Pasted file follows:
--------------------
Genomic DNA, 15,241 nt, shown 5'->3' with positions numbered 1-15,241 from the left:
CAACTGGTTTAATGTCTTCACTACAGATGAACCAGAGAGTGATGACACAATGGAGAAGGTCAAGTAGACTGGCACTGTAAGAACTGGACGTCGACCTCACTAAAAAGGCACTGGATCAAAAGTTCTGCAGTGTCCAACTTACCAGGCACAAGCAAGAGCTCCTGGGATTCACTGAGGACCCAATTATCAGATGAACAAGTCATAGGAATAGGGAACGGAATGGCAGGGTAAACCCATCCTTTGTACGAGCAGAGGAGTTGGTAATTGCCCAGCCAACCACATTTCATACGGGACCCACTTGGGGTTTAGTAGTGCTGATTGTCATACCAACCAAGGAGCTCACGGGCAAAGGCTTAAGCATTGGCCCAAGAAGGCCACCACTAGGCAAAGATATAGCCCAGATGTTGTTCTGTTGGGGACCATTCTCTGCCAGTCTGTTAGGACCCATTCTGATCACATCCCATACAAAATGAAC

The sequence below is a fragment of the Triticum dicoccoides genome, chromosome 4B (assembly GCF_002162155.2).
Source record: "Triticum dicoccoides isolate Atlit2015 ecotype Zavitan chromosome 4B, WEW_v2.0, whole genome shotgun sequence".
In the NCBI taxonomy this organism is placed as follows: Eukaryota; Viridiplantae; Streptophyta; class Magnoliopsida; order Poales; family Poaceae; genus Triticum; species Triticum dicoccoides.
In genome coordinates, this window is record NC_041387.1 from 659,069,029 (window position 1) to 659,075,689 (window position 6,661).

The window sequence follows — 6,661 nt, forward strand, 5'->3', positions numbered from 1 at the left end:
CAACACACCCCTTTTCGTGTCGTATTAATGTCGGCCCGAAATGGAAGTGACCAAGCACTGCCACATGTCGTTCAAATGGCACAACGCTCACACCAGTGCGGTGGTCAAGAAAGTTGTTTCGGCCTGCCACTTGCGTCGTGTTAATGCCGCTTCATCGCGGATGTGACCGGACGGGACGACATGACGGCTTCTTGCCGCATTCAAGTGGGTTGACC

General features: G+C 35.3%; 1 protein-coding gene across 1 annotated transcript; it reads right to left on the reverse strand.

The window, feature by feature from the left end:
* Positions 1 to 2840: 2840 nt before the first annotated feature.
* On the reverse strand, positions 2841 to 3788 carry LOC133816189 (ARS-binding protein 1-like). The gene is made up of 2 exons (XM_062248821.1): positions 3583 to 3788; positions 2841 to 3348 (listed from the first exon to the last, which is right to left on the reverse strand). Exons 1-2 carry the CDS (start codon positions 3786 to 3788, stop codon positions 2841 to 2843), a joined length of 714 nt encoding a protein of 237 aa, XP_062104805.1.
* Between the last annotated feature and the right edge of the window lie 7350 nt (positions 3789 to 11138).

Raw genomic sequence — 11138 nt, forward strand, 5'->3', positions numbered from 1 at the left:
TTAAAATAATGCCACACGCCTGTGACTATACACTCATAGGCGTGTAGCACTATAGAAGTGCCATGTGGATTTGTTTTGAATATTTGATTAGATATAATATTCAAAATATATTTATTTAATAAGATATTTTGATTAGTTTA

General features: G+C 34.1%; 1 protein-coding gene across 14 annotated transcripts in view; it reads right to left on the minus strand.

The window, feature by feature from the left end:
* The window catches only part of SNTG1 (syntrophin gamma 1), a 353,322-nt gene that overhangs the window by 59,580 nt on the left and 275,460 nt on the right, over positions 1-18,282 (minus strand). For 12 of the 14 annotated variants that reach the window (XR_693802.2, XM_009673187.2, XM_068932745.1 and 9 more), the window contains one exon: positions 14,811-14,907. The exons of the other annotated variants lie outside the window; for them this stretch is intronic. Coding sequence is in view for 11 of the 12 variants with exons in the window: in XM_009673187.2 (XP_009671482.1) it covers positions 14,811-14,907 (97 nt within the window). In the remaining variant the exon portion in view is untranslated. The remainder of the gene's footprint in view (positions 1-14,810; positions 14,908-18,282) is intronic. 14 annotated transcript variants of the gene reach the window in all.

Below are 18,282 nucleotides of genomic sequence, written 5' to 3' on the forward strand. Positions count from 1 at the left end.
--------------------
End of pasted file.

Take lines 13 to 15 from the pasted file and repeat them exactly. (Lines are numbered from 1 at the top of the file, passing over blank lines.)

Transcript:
* Between the last annotated feature and the right edge of the window lie 7350 nt (positions 3789 to 11138).

Raw genomic sequence — 11138 nt, forward strand, 5'->3', positions numbered from 1 at the left:
TTAAAATAATGCCACACGCCTGTGACTATACACTCATAGGCGTGTAGCACTATAGAAGTGCCATGTGGATTTGTTTTGAATATTTGATTAGATATAATATTCAAAATATATTTATTTAATAAGATATTTTGATTAGTTTA